# How to find the required rotation on the Bloch sphere, knowing the start and end

I'm trying to figure out the following situation. Say we have a Bloch sphere with $|g\rangle$ on the positive z-axis and $|e\rangle$ on the negative z-axis. The state is initially in $|g\rangle$, but undergoes a $\pi/2$ rotation about some axis, and ends up in $\frac{|g\rangle+|e\rangle}{\sqrt{2}}$. Now, I want to find the operator $\hat{R}$ that performs this rotation.

I'm not exactly sure how, but I started thinking along the lines of a general pure qubit state. In this case it is given by $\cos({\theta/2})|g\rangle + e^{i \phi}\sin({\theta/2})|e\rangle$. So we begin with $\theta = 0$, and after the rotation we have $\theta = \pi/2$, $\phi = 0$. As we start parallel to the z-axis, I suppose the rotation is about a combination of the x and the y axis. But I don't really see how to work that out. I also know that $R(\theta)_{x,y} = \cos({\theta/2})*1 - i \sin({\theta/2}) X,Y$ where the 1 is the identity matrix and $X,Y$ the pauli matrices. So its some combination of these two operators, that lead to the state I want. I just can't figure out how to construct it, and I was wondering if you could help me with this.

What you need is spherical linear interpolation, which is usually done with quaternions. Well, quaternions can be represented by the pauli matrices. If you don't mind the hand-waviness, a rotation operator about the axis $\vec{s}$ is given by $$R = e^{i \frac{\theta}{2} \vec{s} \cdot \vec{\sigma}}$$.

The vector $\vec{s}$ is perpendicular to the great circle that passes between the two points. You could then find the required angle with a bit of spherical trigonometry.

Edit:

Let $R_e$ be the rotation that takes $\left|0\right\rangle$ to $\left|e\right\rangle$, and similarly $R_g$ takes $\left|0\right\rangle$ to $\left|g\right\rangle$.Then $R_e R_g^\dagger$ takes $\left|g\right\rangle$ to $\left|e\right\rangle$. Suppose I write a qubit as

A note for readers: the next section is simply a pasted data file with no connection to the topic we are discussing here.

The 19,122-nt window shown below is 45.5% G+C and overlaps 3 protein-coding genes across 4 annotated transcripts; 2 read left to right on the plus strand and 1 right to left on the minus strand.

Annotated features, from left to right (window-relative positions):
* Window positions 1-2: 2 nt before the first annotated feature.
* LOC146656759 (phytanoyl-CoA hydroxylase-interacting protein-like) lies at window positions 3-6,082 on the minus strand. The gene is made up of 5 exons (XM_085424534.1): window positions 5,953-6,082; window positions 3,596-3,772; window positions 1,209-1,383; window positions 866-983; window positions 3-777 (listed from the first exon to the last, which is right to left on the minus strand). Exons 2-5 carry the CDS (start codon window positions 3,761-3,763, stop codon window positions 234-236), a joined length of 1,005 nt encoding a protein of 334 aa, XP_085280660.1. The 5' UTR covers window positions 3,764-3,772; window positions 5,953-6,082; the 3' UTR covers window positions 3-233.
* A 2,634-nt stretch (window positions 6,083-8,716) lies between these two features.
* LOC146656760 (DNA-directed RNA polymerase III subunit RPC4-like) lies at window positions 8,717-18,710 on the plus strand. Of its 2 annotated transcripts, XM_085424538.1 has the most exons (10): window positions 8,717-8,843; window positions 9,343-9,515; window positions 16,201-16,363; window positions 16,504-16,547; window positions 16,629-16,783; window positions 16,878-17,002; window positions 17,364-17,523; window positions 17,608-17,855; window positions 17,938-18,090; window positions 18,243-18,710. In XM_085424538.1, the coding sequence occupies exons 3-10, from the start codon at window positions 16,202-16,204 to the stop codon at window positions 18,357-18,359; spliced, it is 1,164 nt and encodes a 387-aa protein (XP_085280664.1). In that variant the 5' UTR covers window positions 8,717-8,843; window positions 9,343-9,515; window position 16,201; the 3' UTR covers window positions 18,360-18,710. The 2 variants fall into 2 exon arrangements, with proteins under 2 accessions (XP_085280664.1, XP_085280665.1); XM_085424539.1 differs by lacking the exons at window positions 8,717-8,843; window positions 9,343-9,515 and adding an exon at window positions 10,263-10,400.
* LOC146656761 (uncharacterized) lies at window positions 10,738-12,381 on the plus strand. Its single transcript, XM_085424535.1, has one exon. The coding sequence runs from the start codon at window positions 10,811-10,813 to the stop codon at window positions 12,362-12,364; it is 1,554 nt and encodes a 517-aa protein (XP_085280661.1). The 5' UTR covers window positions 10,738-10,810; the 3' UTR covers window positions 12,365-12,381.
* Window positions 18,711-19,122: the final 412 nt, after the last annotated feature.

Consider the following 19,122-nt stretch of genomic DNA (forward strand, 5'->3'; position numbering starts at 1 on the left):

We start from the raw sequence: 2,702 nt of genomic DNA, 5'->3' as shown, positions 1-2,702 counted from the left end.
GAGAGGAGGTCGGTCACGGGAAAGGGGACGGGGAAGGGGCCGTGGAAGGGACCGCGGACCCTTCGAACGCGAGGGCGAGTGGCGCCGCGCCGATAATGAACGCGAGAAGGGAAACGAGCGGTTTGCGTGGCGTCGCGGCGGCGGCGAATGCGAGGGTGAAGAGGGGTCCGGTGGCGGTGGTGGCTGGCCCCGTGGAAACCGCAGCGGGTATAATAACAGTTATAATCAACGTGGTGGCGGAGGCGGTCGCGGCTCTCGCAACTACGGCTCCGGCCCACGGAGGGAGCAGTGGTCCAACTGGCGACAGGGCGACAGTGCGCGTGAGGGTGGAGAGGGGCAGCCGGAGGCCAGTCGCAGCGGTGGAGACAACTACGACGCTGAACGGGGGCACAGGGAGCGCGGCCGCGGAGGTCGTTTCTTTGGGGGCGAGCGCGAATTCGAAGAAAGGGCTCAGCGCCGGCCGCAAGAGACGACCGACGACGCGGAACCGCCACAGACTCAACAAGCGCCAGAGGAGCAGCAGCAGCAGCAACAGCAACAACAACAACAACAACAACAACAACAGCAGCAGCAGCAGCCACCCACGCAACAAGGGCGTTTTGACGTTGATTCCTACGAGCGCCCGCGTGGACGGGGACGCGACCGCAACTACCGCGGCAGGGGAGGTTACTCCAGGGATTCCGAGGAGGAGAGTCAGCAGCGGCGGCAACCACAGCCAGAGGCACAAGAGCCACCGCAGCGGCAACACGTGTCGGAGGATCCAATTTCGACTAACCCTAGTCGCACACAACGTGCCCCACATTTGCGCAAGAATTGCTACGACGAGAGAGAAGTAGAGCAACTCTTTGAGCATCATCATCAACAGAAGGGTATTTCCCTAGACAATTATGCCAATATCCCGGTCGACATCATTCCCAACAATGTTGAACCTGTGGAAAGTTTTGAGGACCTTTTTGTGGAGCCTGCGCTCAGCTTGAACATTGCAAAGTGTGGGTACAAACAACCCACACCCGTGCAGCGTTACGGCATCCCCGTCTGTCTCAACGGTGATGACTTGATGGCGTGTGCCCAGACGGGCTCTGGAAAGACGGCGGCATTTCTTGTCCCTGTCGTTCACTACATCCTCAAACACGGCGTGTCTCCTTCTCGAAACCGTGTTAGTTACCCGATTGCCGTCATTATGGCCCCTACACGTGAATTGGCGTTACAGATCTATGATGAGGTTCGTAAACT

$$\left|\psi\right\rangle = e^{-i \frac{\phi}{2}} \cos\left(\frac{\theta}{2}\right) \left|0\right\rangle + e^{i \frac{\phi}{2}} \sin\left(\frac{\theta}{2}\right) \left|1\right\rangle$$ I can also write this as $$\left|\psi\right\rangle = \frac{1}{2}\begin{pmatrix} e^{ -i \frac{\phi}{2} } & 0 \\ 0 & e^{ +i \frac{\phi}{2} }\end{pmatrix} \begin{pmatrix} e^{ -i \frac{\theta}{2} } & -e^{ -i \frac{\theta}{2} } \\ e^{ +i \frac{\theta}{2} } & e^{ +i \frac{\theta}{2} }\end{pmatrix} \begin{pmatrix} 1 \\ 0 \end{pmatrix}$$.

Edit 2: To answer your actual question :) in your case, $$\left|\psi\right\rangle = \frac{1}{2}\begin{pmatrix} e^{ -i \frac{\theta}{2} } & -e^{ -i \frac{\theta}{2} } \\ e^{ +i \frac{\theta}{2} } & e^{ +i \frac{\theta}{2} }\end{pmatrix} \begin{pmatrix} 1 \\ 0 \end{pmatrix}$$ which you can easily write in terms of Pauli matrices.

• Hm, I see. It does make sense, but I'll have to think about for a bit to figure out how to actually construct it. Commented Nov 23, 2014 at 16:36
• Do let me know if it ends up being bunk :) Commented Nov 23, 2014 at 19:15
• I suppose I should have been more clear in the main post, but g is actually what is normally 0 and e is what is normally 1, on the Bloch sphere. I'm working with a two level emitter, hence the unusual notation. Commented Nov 23, 2014 at 20:14

This is more of a comment, but my rep is too low... You say,

The state is initially in $|g\rangle$, but undergoes a $\pi/2$ rotation about some axis...

and you end up with $\theta=\pi/2$, $\phi=0$, ie you are on the $x$-axis and your rotation was simply about $y$, surely?

• Well I'd agree, if it wasn't for the fact that this rotation doesn't give me the desired result Commented Nov 23, 2014 at 20:12